The well-read collection of essays written by C.S. Lewis and compiled posthumously in the book God in the Dock was originally published in England under a different title. The book was titled Undeceptions.
“Undeception” was the word Lewis used to describe a startling experience of awareness—moments when deception is uncovered and the cause is seen clearly from within, moments when blind spots are replaced with reality. He was taken with these awakenings or undeceptions in many of the characters of Jane Austen. In much of Austen’s work, he observes, “[T]he undeception…is the very pivot or watershed of the story.”(1)
Lewis would unquestionably state the same of our own stories. “Undeception” was no doubt a word that fittingly described his startling experience of being brought into the kingdom of God kicking and screaming, making him “the most reluctant convert in all England.” It was this experience through which he saw himself, the world, and its creator for the rest of his life.
Encountering God, many have noted the recognizing of blind spots. “Surely the LORD is in this place, and I was not aware of it” woke Jacob to his own deception. He didn’t wake up declaring that the God who was once absent had now appeared. He said, “God was here all along and I was the one who didn’t see it.” Some have referred to pivotal encounters like Jacob’s dream as “thin spots”—moments in life where the nearness of God is nearly palpable. Other theologians describe such encounters as openings or baptisms, windows or transcendence. Still others give testimonies similar to the man born blind in ancient Jerusalem. Forced to explain to the Pharisees the unexplainable moment he had with Jesus, he mustered the only words he could think to describe it: “Only one thing I do know. I was blind but now I see.”(2)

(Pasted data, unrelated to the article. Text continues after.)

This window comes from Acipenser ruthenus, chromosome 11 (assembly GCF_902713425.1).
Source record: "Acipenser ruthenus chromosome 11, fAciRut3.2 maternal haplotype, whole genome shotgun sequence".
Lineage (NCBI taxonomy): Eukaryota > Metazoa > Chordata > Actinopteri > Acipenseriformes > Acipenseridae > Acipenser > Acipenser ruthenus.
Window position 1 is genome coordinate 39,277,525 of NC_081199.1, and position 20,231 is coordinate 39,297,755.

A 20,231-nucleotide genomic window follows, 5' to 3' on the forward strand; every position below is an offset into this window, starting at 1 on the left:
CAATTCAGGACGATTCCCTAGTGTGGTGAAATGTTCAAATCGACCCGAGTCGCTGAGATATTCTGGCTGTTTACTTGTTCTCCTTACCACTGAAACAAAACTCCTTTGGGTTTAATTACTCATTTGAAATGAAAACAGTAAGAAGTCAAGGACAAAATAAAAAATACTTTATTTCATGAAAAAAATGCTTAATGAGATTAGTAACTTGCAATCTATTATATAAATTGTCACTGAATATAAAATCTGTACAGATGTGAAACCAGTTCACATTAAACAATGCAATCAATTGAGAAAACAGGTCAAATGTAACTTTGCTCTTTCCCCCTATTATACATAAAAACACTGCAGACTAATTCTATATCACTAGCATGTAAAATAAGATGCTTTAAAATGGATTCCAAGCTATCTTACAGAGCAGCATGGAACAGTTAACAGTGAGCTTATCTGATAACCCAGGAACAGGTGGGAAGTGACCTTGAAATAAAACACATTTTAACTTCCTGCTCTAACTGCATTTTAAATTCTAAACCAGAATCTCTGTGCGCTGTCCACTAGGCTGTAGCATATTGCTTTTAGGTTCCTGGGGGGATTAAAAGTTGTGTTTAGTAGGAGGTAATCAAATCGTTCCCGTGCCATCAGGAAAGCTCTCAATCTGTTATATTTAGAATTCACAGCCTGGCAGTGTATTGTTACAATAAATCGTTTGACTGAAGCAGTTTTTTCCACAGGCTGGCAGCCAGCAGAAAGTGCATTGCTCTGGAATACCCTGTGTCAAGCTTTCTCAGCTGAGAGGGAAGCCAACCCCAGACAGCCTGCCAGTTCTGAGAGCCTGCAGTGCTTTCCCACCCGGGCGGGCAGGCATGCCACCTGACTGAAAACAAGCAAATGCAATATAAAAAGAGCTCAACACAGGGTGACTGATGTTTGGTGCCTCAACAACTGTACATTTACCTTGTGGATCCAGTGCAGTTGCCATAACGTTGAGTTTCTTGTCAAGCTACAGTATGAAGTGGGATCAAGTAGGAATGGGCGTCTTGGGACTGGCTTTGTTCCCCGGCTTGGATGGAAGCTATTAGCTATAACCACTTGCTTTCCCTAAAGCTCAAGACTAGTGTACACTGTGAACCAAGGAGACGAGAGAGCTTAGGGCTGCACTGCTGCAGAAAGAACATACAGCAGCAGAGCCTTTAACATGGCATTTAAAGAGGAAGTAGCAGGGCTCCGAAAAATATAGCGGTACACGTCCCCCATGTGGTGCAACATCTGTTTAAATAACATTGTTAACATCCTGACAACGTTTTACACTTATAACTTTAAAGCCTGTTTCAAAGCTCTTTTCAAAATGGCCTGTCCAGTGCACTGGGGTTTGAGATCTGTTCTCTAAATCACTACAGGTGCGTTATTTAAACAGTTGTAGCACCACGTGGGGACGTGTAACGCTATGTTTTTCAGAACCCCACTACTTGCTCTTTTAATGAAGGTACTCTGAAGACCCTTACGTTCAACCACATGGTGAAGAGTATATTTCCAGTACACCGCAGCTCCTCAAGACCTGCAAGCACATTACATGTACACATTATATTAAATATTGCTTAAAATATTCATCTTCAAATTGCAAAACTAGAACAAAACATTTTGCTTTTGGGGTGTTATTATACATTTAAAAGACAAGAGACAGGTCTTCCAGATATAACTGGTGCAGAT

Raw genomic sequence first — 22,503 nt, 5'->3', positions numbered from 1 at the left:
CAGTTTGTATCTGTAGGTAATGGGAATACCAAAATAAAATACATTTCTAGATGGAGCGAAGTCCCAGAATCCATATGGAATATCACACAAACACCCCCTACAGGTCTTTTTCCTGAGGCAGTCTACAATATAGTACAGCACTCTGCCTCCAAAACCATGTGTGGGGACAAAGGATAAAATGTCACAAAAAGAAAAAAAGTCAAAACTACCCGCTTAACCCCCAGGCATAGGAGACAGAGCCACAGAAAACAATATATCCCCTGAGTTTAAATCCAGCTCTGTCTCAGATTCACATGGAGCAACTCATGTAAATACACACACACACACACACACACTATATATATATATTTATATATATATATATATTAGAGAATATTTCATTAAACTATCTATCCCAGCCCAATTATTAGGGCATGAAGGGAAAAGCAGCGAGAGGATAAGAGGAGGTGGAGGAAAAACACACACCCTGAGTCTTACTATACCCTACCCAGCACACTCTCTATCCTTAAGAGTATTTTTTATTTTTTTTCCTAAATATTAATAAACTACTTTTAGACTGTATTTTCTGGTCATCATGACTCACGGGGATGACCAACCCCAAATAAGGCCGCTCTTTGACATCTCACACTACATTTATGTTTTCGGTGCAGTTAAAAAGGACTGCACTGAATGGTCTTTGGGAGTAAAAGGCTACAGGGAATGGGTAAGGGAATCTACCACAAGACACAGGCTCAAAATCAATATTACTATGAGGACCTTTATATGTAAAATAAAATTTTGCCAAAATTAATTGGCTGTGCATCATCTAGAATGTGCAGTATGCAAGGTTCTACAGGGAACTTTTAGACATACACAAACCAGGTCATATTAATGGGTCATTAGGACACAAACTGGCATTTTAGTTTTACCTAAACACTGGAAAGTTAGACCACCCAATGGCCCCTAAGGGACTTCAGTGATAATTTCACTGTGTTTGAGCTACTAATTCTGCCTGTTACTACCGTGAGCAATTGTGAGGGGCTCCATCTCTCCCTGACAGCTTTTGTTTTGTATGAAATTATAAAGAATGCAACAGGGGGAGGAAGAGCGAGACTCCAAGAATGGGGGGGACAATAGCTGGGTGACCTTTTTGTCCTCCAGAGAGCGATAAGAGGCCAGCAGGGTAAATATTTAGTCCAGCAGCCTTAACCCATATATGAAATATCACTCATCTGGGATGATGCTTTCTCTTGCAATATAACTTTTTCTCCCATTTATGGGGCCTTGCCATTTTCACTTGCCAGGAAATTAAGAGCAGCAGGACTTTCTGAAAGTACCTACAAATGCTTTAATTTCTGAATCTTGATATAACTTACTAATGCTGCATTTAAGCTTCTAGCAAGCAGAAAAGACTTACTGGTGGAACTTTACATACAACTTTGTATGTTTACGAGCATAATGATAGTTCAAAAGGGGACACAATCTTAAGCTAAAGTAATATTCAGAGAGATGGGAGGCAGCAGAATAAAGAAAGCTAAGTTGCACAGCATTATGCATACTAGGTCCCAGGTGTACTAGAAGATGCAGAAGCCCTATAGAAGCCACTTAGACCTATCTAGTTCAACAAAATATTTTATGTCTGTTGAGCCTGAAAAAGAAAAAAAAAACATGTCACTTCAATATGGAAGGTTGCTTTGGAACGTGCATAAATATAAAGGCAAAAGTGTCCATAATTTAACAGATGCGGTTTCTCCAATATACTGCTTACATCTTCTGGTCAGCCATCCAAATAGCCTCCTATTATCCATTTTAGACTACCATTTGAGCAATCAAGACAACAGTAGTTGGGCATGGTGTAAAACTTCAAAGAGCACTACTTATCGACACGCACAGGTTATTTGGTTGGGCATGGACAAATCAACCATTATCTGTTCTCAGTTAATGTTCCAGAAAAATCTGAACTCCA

In his book Grace Abounding, John Bunyan describes a day when he was inexplicably released from doubt and despair. While passing through a field, troubled in conscience and fearing that all was not right, the sentence fell upon his soul: “Thy righteousness is in heaven.”(3) Writes Bunyan, “I thought I saw with the eyes of my soul Jesus Christ at God’s right hand. There was my righteousness. Wherever I was, or whatever I was doing, God could not say of me that I lacked his righteousness, for that was ever before Him. Moreover, I saw that it was not my good frame of heart that made my righteousness better, nor my bad frame that made it worse, for my righteousness was Jesus Christ himself.”(4)
Bunyan’s encounter was for him an experience of undeception. His story is also one more example of a soul not seeking experiences of self-awareness or even experiences with God, but one seeking the Lord, his kingdom, and his holiness, and in seeking finding it all.
Of course, this is not to be overlooked or seen as easy or even painless. A person willing to put even his or her vision of life into divine hands, watching as he prepares a fearful concoction of spit and mud, is a soul that seeks truth with courage. Self-deception is a difficult thing to own up to, and far too often it is easier to see the deception in others than it is to see in ourselves. The blinders we walk with through life, God in his mercy must remove. Opening our reluctant eyes, Jesus shows with his radiance the darkness we’ve been squinting in, even as the Spirit prepares us to see the great and the unsearchable.
In Bunyan and in Lewis, the defining characteristic of their encounters with God was their willingness (even reluctant willingness) to see the deceptions within themselves and to bring these deceptions back to the feet of the one who made them visible. Christ was to their lives the shining undeception that unwearyingly moved them to see.
Jill Carattini is managing editor of A Slice of Infinity at Ravi Zacharias International Ministries in Atlanta, Georgia.
(1) C.S. Lewis, Selected Literary Essays, “A Note on Jane Austen” Ed. Walter Hooper (Cambridge: Cambridge University Press, 1979), 178.
(2) John 9:25.
(3) See Psalm 85:11b.
(4) John Bunyan, Grace Abounding (New Kensington: Whitaker House, 1993), 135.